# Necessity and correctness of Haussdorf's maximal principle in $5B$ covering lemma proof

I'm studying the proof of the famous "$5B$ covering lemma":

let $\mathcal{G}$ be a family of closed balls in $\mathbb{R}^n$ satisfying: $$\sup\{ \text{diam}(B) : B \in \mathcal{G} \} < +\infty$$ then there exists a disjoint, at most countable subfamily $\mathcal{F} \subset \mathcal{G}$ such that $$\bigcup_{B \in \mathcal{G}} B \subset \bigcup_{B \in \mathcal{F}} 5B$$ The proof starts defining the sequence $(\mathcal{G}_i)_i$: $$\mathcal{G}_i := \{ B \in \mathcal{G}: \frac{S}{2^{i}} < \text{diam}(B)\le \frac{S}{2^{i-1}} \}$$ where $S=\sup\{ \text{diam}(B) : B \in \mathcal{G} \}$. Now, by means of the Haussdorf's maximal principle, we extract a disjoint subfamily $\mathcal{F}_1 \subset \mathcal{G}_1$ (if $\mathcal{G}_1$ is non empty), which is maximal w.r.t inclusion. Haussdorf's maximal principle (equivalent to the axiom of choice) states that:

Given a family of sets or a family of collection of sets $\mathcal{S}$ such that every subfamily $\mathcal{S}_0$ totally ordered w.r.t inclusion has the property $\cup \{ E : E \in \mathcal{S}_0 \} \in \mathcal{S}$, then there exists an element $S^{*} \in \mathcal{S}$ which is maximal w.r.t inclusion order.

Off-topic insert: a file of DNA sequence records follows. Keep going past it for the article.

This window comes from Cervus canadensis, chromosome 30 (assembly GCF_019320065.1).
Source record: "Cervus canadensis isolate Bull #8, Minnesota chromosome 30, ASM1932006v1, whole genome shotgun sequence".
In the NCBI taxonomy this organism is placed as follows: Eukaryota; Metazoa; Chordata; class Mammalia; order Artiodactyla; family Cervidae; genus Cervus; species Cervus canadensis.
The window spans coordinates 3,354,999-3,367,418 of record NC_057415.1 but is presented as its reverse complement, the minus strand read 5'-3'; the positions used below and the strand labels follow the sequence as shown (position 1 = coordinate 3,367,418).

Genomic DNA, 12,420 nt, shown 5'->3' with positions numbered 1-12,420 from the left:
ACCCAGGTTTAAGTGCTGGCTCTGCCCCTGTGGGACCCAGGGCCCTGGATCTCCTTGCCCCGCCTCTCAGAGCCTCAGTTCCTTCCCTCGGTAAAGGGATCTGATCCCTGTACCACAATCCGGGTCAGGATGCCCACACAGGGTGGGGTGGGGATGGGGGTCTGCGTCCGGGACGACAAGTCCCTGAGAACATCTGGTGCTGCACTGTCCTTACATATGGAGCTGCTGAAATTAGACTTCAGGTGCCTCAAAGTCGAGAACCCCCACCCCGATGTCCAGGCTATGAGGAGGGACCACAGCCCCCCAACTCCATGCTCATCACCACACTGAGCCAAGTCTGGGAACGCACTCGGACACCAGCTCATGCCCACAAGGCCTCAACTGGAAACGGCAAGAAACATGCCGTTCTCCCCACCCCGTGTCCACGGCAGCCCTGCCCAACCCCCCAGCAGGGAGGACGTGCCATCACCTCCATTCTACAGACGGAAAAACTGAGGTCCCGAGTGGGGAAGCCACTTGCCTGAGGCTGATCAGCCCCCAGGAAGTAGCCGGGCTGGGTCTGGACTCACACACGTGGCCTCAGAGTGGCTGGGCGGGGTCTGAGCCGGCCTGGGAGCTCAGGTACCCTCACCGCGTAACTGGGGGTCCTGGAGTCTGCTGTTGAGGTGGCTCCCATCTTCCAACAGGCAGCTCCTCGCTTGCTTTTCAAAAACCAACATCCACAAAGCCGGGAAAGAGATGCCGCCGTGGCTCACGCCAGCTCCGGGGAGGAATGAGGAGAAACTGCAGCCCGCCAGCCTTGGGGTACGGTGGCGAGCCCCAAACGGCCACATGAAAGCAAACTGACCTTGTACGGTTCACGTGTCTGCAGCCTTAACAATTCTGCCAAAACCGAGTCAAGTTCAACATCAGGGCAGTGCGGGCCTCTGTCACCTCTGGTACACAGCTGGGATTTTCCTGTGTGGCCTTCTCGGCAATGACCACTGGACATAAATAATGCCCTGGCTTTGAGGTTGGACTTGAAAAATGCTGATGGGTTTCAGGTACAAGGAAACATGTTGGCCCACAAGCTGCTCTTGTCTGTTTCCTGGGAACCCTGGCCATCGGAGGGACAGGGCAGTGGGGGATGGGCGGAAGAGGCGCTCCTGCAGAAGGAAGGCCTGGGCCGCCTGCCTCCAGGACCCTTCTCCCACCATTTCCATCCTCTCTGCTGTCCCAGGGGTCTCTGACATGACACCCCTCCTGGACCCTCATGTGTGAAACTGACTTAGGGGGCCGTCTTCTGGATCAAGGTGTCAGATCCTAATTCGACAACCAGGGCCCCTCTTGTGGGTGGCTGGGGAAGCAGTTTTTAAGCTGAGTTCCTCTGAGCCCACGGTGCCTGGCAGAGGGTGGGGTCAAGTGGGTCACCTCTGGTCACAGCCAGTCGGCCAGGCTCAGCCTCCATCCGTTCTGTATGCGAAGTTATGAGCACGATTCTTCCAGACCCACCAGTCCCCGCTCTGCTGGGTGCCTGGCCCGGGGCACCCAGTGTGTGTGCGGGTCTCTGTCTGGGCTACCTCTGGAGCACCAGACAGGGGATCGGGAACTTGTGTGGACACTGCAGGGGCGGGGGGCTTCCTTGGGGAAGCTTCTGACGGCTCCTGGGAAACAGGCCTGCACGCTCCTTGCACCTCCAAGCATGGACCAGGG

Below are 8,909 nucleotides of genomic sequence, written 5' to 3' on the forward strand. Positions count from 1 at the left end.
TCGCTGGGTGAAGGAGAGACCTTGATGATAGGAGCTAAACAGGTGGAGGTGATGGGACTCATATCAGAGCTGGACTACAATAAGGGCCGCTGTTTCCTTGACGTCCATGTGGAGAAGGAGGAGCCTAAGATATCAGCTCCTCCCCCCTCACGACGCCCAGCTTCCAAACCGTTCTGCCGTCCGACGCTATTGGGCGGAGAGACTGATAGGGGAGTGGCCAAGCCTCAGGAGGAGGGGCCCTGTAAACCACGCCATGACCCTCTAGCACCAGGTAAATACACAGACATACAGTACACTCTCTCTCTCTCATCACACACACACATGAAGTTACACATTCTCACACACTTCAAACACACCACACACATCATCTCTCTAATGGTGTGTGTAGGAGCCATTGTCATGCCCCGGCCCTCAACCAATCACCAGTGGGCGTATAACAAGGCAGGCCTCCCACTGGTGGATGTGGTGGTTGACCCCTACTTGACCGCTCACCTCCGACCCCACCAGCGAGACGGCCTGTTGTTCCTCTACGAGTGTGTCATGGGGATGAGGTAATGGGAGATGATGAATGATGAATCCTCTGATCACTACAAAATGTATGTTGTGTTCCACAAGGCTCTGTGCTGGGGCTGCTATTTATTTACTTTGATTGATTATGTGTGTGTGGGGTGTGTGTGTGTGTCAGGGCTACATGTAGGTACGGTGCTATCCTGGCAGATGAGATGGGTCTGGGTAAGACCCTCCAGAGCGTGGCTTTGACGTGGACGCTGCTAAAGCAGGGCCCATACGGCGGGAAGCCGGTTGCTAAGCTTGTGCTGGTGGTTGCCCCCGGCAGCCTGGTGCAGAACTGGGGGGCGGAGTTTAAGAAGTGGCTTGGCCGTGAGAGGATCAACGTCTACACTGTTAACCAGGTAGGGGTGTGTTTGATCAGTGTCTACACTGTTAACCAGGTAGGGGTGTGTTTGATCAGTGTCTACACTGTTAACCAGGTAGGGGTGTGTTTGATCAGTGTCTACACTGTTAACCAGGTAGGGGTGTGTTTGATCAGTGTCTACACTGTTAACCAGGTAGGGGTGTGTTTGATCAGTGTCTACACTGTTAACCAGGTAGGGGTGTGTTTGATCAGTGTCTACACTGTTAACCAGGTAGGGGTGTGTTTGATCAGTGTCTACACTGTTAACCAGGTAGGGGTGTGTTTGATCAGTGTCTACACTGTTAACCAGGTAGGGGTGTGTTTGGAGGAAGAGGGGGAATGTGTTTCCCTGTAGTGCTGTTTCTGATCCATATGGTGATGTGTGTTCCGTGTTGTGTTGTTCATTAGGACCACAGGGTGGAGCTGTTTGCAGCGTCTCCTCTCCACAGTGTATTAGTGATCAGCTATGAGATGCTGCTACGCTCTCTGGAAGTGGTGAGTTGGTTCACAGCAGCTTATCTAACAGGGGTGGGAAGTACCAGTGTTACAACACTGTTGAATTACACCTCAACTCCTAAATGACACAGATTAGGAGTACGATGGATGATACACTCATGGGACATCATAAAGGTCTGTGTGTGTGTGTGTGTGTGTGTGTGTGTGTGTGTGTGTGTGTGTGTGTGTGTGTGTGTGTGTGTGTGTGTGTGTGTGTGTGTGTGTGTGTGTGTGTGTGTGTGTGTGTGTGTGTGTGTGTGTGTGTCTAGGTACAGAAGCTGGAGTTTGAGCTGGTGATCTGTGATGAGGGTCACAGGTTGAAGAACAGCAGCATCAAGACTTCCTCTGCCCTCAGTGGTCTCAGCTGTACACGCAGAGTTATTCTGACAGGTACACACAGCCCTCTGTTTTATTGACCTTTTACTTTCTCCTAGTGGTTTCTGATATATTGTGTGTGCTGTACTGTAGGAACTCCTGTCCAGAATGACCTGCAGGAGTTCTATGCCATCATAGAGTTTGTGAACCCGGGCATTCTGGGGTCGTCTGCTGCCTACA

Back to the proof, we consider:

$$\mathcal{S}= \{ \mathcal{E} \subset \mathcal{G} : \mathcal{E} \ \text{contains disjoint balls} \}$$ it is immediate to see that $\mathcal{S}$ satisfies the hypothesis of Haussdorf's maximal principle (in fact, the totally ordered subsets of $\mathcal{S}$ are those formed by "chains" of elements) , hence there is a maximal element $\mathcal{E}^{*} \in \mathcal{S}$, which contains disjoint balls by definition. We then set $\mathcal{F}_1= \mathcal{E}^{*}$.

I've got two questions in mind: is the previous application of Haussdorf's maximal principle correct (the hypothesis seems to be trivially verified, but maybe I'm missing something)? Is the principle even necessary to extract such maximal subfamily?

Of course, this needs to be verified, for sake of completeness, because the existence of maximal chains need not imply the existence of maximal elements. Just look at $\Bbb N$ itself as a chain in itself. It is maximal, but there are no maximal elements.
As for the necessity, yes, some choice is necessary. It is consistent that there is a Dedekind-finite set of reals which is dense. Namely, it is a dense subset which has no countably infinite subests. Now suppose that $D$ is such set, and take $\cal G$ to be $\{B_1(x)\mid x\in D\}$. This is in fact a covering of $\Bbb R$. But any countable subfamily of $\cal G$ is finite, and cannot cover the whole line, even if scaled by a factor of $100^{100^{100}}$.